From his studio overlooking Monterey Bay, California, Kajahl has created a new series of paintings that draw inspiration from the sea and ancient heritage, continuing a practice that employs portraiture to subvert white, European historical narratives. The artist merges classical motifs and mythical realms in Submersia, a fictional underwater world where artifacts take on new life.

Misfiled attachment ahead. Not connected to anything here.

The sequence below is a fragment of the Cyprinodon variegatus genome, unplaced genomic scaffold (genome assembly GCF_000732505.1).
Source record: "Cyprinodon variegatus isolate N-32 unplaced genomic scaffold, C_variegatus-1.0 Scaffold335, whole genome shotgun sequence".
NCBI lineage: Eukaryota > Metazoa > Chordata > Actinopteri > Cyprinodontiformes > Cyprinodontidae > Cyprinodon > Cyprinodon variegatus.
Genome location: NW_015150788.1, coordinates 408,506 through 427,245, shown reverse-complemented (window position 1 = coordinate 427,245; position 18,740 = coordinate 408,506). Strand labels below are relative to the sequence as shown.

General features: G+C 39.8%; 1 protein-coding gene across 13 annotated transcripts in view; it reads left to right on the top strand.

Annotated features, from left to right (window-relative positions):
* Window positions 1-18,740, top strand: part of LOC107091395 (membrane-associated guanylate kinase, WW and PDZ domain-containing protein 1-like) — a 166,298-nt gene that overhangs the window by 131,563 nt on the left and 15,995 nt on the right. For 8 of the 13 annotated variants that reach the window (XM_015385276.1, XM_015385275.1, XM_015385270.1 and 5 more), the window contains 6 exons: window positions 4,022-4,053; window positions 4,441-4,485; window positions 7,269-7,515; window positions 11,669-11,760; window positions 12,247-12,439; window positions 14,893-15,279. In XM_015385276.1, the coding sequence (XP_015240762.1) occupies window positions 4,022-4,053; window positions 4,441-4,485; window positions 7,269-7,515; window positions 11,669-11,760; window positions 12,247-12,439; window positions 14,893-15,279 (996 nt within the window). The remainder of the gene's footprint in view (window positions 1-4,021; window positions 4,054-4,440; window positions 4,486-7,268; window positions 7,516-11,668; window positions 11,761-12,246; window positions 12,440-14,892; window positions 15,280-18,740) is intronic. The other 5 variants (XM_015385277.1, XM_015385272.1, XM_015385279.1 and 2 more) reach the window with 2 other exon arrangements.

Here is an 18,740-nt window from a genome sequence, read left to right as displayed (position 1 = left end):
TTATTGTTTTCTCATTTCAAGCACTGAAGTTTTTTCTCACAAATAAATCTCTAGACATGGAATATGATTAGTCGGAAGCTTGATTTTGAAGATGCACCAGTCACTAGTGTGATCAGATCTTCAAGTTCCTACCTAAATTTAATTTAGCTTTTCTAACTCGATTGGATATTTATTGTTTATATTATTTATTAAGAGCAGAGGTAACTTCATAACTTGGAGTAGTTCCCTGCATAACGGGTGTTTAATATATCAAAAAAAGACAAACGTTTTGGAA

Greek and Roman vessels like glass balsamarii, wine jugs known as oinochoes, and conical rhyton vases often depicted figures or were fashioned in the shape of human or animal heads. Kajahl reimagines artifacts like these as mystical seaborne figures, redefining the historical portrayal of “aethiops,” an archaic term for dark-skinned people. On household containers, these often showed “individuals possessing phenotypes typically associated with Sub-Saharan Africa,” he explains in a statement. “Harkening back over two millennia, I interrogate these fascinating and controversial subjects, probing our relationship to these objects that confront us from an alien world.”